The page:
“Then it appears to me that we are being snubbed deliberately.”
“Mr. Garmel?” a voice asked from the door of the room.
Garmel lifted his head. He did not have to turn in either direction to see who was at the door. He always positioned himself with a direct line of sight of the entrance to every room he was in, or he did not remain in that room. He’d had all other doors to the room blocked to ensure that was the case for this meeting.
He implemented the strategy so he would not repeat Wild Bill Hickok’s one slip of a similar rule he lived by. During the poker game where the dead man’s hand earned its name, Hickok had his back to the door. He died for that single lapse. Garmel would not die with his back, or even the side of his head, to the entrance.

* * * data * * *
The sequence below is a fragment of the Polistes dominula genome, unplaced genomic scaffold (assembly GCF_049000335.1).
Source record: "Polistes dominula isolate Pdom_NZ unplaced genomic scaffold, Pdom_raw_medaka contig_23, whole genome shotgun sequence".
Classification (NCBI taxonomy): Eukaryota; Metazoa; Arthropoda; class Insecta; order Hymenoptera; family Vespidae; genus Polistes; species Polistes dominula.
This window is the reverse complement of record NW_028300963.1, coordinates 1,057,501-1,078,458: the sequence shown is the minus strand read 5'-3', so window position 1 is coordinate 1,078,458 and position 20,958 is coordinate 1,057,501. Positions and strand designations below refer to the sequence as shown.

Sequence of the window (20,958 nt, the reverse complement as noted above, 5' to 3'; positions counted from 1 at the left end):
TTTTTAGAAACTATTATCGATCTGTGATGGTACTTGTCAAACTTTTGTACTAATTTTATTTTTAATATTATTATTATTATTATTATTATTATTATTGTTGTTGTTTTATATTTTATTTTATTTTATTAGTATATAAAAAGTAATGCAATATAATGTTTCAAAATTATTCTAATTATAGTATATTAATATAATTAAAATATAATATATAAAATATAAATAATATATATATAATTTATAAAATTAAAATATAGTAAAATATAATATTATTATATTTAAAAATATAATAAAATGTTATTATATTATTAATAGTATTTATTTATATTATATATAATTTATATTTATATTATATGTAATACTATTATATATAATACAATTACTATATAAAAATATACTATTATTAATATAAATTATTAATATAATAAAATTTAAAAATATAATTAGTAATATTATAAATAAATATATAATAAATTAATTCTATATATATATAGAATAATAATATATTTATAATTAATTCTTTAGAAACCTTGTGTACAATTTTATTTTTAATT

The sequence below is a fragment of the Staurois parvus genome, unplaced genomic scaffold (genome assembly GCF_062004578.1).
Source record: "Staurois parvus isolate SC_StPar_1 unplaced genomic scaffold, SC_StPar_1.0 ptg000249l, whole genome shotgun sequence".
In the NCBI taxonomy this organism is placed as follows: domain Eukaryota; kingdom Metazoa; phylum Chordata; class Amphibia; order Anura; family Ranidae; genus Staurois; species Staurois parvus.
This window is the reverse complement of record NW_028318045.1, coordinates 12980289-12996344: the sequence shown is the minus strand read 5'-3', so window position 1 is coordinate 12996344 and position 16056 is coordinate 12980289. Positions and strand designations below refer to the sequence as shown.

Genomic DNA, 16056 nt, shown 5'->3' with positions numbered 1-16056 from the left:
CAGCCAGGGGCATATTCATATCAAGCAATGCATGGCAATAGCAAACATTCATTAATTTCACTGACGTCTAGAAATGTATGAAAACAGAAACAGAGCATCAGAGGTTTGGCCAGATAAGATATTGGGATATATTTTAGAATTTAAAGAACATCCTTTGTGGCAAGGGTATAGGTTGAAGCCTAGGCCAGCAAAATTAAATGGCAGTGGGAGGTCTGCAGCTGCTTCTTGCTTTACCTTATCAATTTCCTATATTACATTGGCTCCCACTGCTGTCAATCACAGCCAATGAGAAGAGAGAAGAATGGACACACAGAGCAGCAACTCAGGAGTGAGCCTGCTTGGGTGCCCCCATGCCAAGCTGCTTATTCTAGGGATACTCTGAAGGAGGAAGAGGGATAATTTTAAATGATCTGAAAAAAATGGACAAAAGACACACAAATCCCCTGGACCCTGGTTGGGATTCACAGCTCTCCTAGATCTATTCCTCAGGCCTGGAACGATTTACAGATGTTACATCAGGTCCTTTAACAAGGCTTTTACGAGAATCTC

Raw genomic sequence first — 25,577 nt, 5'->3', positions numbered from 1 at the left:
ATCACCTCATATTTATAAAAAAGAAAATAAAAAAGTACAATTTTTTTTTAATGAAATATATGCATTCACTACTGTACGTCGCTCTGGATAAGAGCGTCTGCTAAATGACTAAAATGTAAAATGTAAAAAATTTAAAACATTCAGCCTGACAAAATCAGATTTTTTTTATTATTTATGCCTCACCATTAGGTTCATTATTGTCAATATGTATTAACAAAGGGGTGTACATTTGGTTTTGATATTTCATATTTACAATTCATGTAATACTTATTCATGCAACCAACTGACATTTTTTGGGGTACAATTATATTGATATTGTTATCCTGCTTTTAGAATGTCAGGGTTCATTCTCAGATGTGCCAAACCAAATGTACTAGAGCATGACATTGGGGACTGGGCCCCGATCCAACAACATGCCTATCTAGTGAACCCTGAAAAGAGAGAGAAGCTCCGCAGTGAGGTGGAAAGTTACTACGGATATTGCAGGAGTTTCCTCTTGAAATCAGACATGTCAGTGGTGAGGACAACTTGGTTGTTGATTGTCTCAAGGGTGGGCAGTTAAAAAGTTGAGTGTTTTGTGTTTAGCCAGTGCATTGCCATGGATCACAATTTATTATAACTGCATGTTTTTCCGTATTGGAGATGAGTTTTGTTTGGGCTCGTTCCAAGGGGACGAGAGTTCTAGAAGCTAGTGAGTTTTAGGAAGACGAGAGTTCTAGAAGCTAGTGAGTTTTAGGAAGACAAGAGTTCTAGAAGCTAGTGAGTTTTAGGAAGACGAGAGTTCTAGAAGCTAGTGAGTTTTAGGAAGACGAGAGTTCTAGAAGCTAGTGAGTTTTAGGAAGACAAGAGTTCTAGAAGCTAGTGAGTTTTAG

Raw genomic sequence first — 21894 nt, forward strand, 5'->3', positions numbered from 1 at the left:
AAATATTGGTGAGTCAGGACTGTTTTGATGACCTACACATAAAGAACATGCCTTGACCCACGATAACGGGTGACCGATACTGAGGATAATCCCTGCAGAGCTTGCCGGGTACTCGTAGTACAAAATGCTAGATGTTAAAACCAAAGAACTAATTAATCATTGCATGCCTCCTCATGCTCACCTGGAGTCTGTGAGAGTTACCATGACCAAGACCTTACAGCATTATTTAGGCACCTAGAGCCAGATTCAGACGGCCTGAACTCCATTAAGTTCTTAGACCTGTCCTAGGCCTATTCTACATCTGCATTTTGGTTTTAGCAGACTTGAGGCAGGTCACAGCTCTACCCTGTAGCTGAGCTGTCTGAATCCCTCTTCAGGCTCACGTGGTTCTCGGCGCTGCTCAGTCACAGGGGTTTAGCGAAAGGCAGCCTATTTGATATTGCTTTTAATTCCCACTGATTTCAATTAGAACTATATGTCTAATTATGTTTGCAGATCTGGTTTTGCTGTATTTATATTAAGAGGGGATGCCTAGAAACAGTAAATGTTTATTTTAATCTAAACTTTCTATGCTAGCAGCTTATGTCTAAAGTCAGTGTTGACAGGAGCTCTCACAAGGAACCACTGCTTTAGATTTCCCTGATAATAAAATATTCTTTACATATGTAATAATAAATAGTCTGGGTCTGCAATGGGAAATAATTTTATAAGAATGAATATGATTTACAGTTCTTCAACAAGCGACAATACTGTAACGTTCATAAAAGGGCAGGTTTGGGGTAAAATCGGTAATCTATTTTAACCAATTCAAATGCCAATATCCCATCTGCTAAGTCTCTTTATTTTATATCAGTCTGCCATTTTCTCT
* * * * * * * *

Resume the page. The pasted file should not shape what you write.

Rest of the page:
Four men entered.
“You’re late,” Garmel growled. “Sit down!”
“I don’t think so.” A gun flashed from beneath a suit jacket. Three other guns appeared in quick succession. “We’re giving the orders now.”
Garmel dropped to the floor. The silence of the room was shattered by the percussive sounds of automatic weapon fire. The drug kingpin’s cat-like glances recorded all that transpired from his position behind the table. He nodded as he noted a fusillade of automatic weapon fire flying toward the traitors.
Oh, my God! I’ve been shot! Elkhart threw himself down in panic simultaneously with that realization. Wood from the table splintered into tiny fragments. Tufts of stuffing from the padded chairs floated through the air as though searching for a safe landing space. Bullet holes pocked the white walls above the paneling.